What Foods to Avoid for PCOS?

Does social media have you completely overwhelmed by what foods to avoid for PCOS? As a registered dietitian nutritionist at the PCOS Nutrition Center, I have heard it all when it comes to foods to PCOS foods to avoid. You have probably heard your fair share of them as well on social media. Do some of these statements sound familiar?

“I can’t do gluten

Fruit is bad for PCOS”

Soy? No way!”

“Too many points”

Dairy is awful for PCOS”

Sugar is the devil!”

“No potatoes for me”

“No carbs for me, thanks”

“Peanut butter has so much fat!”

People with PCOS are Scared of Food

This saddens me. One of the main reasons I became an RDN is because I saw the good in food. Food has the power to keep us healthy. Food can help heal PCOS. Food is meant to be enjoyed, not feared or avoided.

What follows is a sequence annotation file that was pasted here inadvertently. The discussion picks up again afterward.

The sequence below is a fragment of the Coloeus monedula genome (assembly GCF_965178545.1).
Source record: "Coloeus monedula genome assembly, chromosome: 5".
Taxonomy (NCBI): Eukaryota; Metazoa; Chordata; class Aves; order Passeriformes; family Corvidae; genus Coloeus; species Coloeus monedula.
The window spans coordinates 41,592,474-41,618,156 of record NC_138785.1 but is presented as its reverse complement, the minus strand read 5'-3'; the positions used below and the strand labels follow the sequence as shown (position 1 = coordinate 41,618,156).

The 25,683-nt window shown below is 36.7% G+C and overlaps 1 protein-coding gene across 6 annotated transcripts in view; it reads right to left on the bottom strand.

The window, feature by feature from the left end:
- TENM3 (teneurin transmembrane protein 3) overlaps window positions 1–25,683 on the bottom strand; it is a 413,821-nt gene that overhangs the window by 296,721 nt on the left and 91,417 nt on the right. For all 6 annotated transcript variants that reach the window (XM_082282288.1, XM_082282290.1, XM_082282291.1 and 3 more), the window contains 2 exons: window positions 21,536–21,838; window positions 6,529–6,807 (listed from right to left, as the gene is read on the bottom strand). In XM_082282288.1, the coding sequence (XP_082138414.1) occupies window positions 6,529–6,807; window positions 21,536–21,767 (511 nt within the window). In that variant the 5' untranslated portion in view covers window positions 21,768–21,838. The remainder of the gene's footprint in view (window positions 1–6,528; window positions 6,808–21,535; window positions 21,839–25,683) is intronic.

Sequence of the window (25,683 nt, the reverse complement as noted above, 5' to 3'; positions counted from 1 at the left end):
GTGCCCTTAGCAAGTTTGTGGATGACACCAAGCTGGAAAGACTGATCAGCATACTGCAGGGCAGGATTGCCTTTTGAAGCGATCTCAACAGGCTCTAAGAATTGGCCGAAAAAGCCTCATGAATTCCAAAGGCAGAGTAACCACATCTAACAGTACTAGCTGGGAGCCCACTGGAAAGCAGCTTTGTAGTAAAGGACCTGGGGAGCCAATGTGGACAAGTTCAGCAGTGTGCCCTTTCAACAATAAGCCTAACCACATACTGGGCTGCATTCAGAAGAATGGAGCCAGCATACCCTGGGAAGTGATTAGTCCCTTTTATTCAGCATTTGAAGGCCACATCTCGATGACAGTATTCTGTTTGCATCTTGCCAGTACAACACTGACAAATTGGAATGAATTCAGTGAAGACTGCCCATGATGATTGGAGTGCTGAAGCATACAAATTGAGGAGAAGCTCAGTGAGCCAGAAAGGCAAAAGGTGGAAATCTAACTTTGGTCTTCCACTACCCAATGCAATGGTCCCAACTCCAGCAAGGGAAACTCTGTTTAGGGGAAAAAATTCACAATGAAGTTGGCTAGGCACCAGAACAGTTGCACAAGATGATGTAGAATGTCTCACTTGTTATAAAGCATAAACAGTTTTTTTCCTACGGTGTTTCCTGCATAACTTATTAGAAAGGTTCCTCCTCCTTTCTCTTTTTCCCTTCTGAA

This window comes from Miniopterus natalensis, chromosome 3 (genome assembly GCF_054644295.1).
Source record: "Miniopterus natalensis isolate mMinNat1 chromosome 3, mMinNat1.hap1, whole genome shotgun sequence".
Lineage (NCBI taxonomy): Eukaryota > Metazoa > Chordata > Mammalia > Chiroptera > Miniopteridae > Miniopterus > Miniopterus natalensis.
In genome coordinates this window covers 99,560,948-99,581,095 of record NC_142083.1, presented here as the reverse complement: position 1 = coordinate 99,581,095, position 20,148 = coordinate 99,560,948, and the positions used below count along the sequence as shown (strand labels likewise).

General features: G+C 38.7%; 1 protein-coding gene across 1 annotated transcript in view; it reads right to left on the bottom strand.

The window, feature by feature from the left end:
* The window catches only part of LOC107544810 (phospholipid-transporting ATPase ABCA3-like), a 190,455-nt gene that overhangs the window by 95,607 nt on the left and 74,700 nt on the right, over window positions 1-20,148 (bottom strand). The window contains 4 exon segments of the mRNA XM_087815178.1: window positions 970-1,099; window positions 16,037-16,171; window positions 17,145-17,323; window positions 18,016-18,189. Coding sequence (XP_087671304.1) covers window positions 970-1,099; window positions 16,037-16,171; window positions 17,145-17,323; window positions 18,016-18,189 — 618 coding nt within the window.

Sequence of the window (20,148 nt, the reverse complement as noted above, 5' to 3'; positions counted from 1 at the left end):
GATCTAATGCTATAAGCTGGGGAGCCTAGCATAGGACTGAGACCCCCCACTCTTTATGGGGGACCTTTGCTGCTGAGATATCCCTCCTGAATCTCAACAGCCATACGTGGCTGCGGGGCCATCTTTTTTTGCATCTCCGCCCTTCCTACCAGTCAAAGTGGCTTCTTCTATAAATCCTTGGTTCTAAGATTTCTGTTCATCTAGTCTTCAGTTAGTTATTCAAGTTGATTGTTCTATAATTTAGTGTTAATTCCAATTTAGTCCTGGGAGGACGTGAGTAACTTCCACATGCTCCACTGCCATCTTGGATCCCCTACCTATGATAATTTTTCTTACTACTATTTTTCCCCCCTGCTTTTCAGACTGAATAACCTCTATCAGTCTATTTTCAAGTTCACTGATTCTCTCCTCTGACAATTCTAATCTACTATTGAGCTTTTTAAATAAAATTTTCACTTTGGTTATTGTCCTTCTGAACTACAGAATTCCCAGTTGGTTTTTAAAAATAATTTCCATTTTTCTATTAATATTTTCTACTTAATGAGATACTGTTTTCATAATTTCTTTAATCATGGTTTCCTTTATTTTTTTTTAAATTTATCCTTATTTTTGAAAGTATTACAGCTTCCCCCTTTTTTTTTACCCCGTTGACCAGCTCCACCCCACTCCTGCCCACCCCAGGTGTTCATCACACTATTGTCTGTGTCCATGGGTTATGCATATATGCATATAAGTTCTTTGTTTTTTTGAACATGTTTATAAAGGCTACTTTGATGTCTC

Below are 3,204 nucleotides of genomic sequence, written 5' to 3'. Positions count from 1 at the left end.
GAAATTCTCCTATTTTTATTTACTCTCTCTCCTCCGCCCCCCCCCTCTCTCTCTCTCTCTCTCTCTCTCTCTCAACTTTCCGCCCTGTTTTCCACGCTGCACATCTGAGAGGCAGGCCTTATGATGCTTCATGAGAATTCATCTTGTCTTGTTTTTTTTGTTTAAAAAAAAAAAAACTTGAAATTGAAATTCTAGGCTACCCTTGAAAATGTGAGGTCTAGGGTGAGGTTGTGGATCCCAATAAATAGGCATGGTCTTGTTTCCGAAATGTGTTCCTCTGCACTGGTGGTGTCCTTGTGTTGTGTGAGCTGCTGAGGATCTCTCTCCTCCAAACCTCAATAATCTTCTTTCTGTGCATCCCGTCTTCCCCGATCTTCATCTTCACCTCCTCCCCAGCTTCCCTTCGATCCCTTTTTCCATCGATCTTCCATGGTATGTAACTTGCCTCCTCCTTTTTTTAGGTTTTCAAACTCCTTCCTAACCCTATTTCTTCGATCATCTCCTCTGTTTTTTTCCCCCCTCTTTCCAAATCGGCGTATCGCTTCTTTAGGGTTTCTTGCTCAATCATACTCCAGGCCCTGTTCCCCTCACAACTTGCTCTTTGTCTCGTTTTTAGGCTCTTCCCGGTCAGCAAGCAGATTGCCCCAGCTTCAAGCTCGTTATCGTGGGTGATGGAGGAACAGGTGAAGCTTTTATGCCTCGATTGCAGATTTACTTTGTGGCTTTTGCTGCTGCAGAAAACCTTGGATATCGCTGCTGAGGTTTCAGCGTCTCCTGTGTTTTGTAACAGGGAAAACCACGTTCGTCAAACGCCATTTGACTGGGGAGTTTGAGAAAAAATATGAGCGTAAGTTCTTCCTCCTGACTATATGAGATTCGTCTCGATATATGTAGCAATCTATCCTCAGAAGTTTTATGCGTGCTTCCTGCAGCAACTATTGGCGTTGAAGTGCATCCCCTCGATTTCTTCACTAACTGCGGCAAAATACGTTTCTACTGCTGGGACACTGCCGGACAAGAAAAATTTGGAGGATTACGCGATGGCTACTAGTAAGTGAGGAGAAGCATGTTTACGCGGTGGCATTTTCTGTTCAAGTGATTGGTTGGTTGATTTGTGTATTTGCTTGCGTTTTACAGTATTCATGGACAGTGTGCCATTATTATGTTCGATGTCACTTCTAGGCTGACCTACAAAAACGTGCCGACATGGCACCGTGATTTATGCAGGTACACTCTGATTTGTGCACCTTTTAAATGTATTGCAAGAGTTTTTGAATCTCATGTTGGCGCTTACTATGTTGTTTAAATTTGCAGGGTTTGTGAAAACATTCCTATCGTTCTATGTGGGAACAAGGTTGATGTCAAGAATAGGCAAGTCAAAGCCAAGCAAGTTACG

There are so many myths surrounding the holy grail of diets women with PCOS should follow. The truth is, there isn’t one special diet. No one way of eating has proven to be more superior to another for people with PCOS.

Yes, there are people that feel better following a gluten-free lifestyle or cutting down on dairy. But there are also people who don’t feel better and see no benefit to following them.

If anything, diets make us more fearful of food by focusing on avoiding certain foods. This is the main reason diets don’t work and only contribute to weight gain in the long-run and worsening PCOS symptoms.

A problem arises when people (including health professionals), promote food groups to avoid when there is little to no research to back it up. Just because one study says it, doesn’t mean it’s true. The problem it creates is that it causes people with PCOS to fear food.